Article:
By Femi Adesina
When we arrived Yokohama on Monday, among questions I was asked by Nigerian media here was whether the Presidency was worried by threats from a fringe and shadowy group, long outlawed in Nigeria, to cause commotion, and embarrass President Muhammadu Buhari and his team.
I waved the question aside, saying we were in Japan for serious business. Well, the serious business began today, Wednesday, August 28.
The less said about members of that proscribed group, the better. In paroxysm of pain and frustration, they had shot a video at the home of the Nigerian Ambassador to Tokyo, threatening to ‘allest’ and ‘tly’ their own father, with Japanese police ‘coplating.’ Shameful and ridiculous for every right thinking Nigerian.
To underscore the scant attention we paid to it all, not a word was said about the group when the President received briefings on activities for the day, early in the morning of Wednesday. It was time for serious business, I say again, and nobody had time for any distraction.
There was a photo session that preceded the actual opening ceremony of TICAD 7. When we went to town with it, the Internet almost exploded. Some people had alleged that President Buhari was not in Japan, and those pictures showed them as not worthy of being believed. They were simply laughed to scorn.
But enough of them! Back to serious business.
On opening day, 21 African presidents had arrived, with more expected. They were from Nigeria, Sierra Leone, Madagascar, Djibouti, Angola, Namibia, Liberia, Democratic Republic of Congo, Kenya, Uganda, Egypt, Rwanda, Somalia, Zimbabwe, Togo, Niger, Ghana, South Africa, Mali, Zambia, and Senegal.
Vice Presidents came from Malawi and Gambia, Prime Minister from Cote D’Ivoire, while the Prime Minister of Ethiopia was being expected, on his way from South Korea. TICAD 7 had obviously began with a roaring start.
At the end of proceedings on Friday, the conference will come out with ‘Yokohama Declaration 2019’ and ‘Yokohama Plan of Action.’ President Buhari will make worthy inputs on Thursday and Friday.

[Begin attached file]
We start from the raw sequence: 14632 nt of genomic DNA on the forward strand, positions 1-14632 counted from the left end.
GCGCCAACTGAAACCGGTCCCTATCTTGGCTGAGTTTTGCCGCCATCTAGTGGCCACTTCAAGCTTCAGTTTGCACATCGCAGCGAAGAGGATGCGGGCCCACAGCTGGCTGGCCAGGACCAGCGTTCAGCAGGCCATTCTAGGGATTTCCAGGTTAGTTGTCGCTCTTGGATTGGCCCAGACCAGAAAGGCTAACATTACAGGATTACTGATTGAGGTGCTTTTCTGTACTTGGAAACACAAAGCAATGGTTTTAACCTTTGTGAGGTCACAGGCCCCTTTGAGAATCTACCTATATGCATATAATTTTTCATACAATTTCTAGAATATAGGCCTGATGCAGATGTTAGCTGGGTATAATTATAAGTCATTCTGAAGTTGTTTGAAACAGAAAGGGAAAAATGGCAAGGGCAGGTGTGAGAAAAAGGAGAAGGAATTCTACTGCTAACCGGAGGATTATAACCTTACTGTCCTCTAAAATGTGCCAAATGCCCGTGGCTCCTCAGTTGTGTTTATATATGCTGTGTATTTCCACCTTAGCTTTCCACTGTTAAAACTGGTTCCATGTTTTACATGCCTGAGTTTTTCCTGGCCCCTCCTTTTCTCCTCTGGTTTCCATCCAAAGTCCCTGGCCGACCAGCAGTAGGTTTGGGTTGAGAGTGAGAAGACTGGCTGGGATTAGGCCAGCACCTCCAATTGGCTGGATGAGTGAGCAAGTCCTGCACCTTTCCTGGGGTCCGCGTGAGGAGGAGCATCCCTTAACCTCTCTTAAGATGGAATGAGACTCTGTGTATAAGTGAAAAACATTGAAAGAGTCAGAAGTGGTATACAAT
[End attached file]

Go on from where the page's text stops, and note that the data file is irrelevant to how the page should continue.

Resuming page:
Hitting the ground running, our President held bilateral sessions today with Presidents Cyril Ramaphosa of South Africa, and Patrice Talon of Benin Republic. Before the conference ends, he will still meet with Prime Minister Shinzo Abe of Japan, the European Union, Antonio Guterres, Secretary General of United Nations, and many big Japanese conglomerates. I tell you, your President is in much demand here.
Prime Minister Shinzo Abe was on hand to receive all his guests. Didn’t some people bellyache that he was away at G7 meeting in France, when African leaders were congregating in his country? To such people, I simply say, don’t be hypercritical. You lose face in the end. “Do not be doubting, but believing.” That’s what the Good Book says.
Plenary sessions begin tomorrow, full blast. Issues to be covered Thursday and Friday include economic transformation and improvements in business environment, promotion of resilient and sustainable African society for human security, peace and stability in support of Africa’s domestic proactive efforts,and many others.
Keep a date with Japan File, and you will get a lowdown of tomorrow’s events. And of Friday’s, as God gives grace.
Femi Adesina, Special Adviser to the President, (Media & Publicity)